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eye dr.



Saw the ophthalmologist and got my eyes dilated and everything. He can't explain my vision.


He had me do a peripheral vision test...and then told me he'd never seen such good results from anyone - much less on the first try. I almost said it's called dissociation, try it, it works. But AI managed to keep my mouth shut.


He's sending me to a specialist to do an angiogram (?) of my eyes. He's concentrating on my left eye and the vision that is left. He's pretty much given up on the right eye...I'm not ready to give up yet though. He was able to rule out mini strokes of my eyes. I didn't know my eyes could have strokes by themselves. I spent three hours there and I'm exhausted. Maybe I'm not being realistic, but I think there should be something they could do regarding my blind eye.


Now I'm heavily depressed and confused ( confused by all the tests - they tired me out fast!!)


I hate getting tired so easily with everything. I'm tired of being tired. I've re-learned a lot that I don't think I should have had to learn again...and I'm in the angry stage. I get angry over silly things. I ge angry at myself so then proceed to take it out on others...then end up apologizing. I'm kinda stuck in a cycle and I hate it. :yadayada:


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:Tantrum: :ranting: :nuhuh: get the picture? The solution is easy, yet hard to do. Accept. Yes, we hate it, but your life is much happier if you accept things as they are and "know" they will get better - just not 100% and will take what seems like forever.


I have an eye problem and went to an opthomologist last year so that I could get my drivers license renewed; I need it for work. He was an older Dr. who had been around and must have realized that my left eye was shot. He said I had cataracts (thanks to a med I have taken for years- believe that can be a side effect, but was the only one I could take after testing many 'cause I'm so sensitive) but anyway, he said, but don't worry about it now. I did not go back in 6 months as he would have liked, but did in a year since he wrote on report to state that I had to - and then he retired later in the year! Good for him, but left me having to find someone else. So I went to another one in the same practice- a younger Dr. He right away wanted to do surgery for the cataracts. I figured if I am able to pass the driving test for driving with 1 good eye with corrective glasses, why do that if maybe that isn't the problem (and I doubt that it is entirely) So I wear the dumb glasses which make everything look close (maybe it is) but I really wonder because I park about a mile away from gas pumps, back up only about a foot and go back and forth when there is plenty of room etc. It makes it difficult and has me acting like an idiot when I do those things- yes, I get looks.


But, in general, you say, I'm not giving up, and I'll live my life the best I can and accept because I can't do anything about it but what I am doing. Think of all the time and energy you expend by getting upset and acting like the first 2 characters above.


Try it, you'll see.



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hey Icebengals:


I agree with Phyllis, we all go through angry stage, grief stage, but best thing you can do for yourself is accept and know it will get better given time and working on it. we all need that peace of mind and acceptance will bring that back in your life, also startlooking at still some positives remained in your life. by being angry,sad& confused about your state you are ruining the perfect day where you could have enjoyed just being alive. start counting your blessings.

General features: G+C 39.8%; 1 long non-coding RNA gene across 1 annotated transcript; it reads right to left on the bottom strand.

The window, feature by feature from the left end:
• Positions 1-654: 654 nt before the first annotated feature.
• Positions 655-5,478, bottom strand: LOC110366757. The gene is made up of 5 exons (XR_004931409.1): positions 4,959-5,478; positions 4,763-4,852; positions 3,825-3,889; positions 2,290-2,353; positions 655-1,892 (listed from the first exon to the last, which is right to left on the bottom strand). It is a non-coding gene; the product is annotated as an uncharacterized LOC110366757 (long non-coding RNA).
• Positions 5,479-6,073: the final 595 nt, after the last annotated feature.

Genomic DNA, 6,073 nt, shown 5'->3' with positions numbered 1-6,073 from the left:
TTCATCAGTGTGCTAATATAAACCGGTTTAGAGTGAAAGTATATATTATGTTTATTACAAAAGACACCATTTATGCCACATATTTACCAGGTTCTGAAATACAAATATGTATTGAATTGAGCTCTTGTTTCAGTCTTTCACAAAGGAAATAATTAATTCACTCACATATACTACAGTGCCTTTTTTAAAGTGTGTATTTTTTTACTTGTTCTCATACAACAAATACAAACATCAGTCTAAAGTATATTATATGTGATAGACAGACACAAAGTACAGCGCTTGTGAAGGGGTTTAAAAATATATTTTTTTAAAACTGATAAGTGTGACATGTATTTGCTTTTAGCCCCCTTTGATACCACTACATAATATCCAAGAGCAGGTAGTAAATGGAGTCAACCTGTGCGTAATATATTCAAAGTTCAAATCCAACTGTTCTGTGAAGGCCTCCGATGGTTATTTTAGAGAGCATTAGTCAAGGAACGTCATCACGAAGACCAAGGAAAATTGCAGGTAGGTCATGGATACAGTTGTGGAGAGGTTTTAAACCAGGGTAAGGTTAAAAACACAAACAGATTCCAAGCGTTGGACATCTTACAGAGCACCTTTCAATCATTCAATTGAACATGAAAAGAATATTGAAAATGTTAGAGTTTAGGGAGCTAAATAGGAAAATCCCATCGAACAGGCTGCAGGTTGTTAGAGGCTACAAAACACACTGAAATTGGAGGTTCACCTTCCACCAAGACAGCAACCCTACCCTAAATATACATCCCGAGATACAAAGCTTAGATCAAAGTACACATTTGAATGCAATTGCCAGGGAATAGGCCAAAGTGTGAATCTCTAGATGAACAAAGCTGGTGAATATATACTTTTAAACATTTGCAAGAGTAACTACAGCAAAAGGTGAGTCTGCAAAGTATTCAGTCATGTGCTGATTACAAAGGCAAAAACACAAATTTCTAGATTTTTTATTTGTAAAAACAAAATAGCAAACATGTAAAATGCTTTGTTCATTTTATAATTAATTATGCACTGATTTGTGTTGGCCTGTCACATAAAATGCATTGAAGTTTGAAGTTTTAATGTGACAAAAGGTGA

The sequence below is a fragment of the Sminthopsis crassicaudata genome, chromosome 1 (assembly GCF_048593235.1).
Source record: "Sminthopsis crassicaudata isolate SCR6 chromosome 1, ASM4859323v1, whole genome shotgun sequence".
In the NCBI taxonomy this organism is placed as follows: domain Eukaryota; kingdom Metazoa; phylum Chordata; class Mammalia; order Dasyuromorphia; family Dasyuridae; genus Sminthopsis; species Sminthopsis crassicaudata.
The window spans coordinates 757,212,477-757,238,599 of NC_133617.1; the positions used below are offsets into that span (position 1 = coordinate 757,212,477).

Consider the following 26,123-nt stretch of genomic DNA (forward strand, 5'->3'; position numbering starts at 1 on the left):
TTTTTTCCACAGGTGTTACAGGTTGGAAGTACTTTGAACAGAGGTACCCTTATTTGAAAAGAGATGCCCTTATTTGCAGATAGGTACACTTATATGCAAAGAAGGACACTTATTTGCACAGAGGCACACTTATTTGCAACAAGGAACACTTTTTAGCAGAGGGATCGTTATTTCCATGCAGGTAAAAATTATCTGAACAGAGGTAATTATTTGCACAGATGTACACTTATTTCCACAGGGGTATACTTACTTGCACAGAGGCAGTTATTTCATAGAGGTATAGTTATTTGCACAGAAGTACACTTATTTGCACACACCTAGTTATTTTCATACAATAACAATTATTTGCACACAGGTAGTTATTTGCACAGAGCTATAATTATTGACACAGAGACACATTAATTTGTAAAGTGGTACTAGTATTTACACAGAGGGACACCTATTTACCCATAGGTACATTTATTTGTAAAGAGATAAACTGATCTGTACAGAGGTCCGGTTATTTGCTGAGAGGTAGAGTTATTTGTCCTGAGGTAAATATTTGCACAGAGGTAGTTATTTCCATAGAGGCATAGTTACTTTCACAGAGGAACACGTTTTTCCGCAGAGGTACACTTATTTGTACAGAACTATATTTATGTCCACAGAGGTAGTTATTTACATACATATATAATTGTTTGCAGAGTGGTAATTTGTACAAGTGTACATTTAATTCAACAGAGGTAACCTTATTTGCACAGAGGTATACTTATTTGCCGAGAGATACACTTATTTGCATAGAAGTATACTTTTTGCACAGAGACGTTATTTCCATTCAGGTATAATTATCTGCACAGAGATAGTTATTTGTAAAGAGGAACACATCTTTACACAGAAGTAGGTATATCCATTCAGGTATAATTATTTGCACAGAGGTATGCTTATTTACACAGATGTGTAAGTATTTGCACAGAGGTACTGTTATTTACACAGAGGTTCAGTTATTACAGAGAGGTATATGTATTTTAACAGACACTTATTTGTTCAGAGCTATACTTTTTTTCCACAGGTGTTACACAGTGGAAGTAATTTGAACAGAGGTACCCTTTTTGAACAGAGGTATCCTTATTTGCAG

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Your anger may come out of frustration because of the things you cannot do so well that pre-stroke didn't require any second thoughts. Also, after a brain injury, we tend to anger more easily. I know I don't have the patience I once had. I try to keep things in check for the sake of others around me. This site has helped me by allowing me to write about my frustrations and vent my feelings. In turn, the other members have given me solid support and guidance. That part is a treasure because we understand what each of us is going through.


When I first came on this site, I was upset because I had my stroke at what I considered an early age. I figured, even w/ my vascular condition, that I had at least another good 6 or 7 years ahead of me. It was when I started reading others' blogs here that I realized, I shouldn't be complaining about the years I thought I lost (6 or 7 years) but I should be grateful for all the years I did have as a fully functioning person. Those were blessings I didn't realize I had.


What Phyllis and Asha wrote, I agree. When you get up in the morning, you have (2) choices to make: you can be happy that day or you can go through the day in a depressed state of mind and make things miserable not just for yourself but for the people around you. THAT kind of behavior will make you really popular w/ the crowds. :) I believe that if you (you in general, not just you as a person) harbor anger, frustration, depression and sadness, you expend far more energy than if you decide to be happy and appreciate the things and people around you. I am basically lazy and so I opt for the latter version of appreciation. Your decision.


Your recovery is a long road. This is a time for you to heal yourself. It can and is frustrating a majority of the time but hopefully, the longer you go down this road of recovery, your frustrations will lessen as you get better. Be kind to yourself and take this time for yourself. Something or Someone may have created this situation for you so you can stop and smell the roses and other things of beauty life has to offer. Take Care. LK

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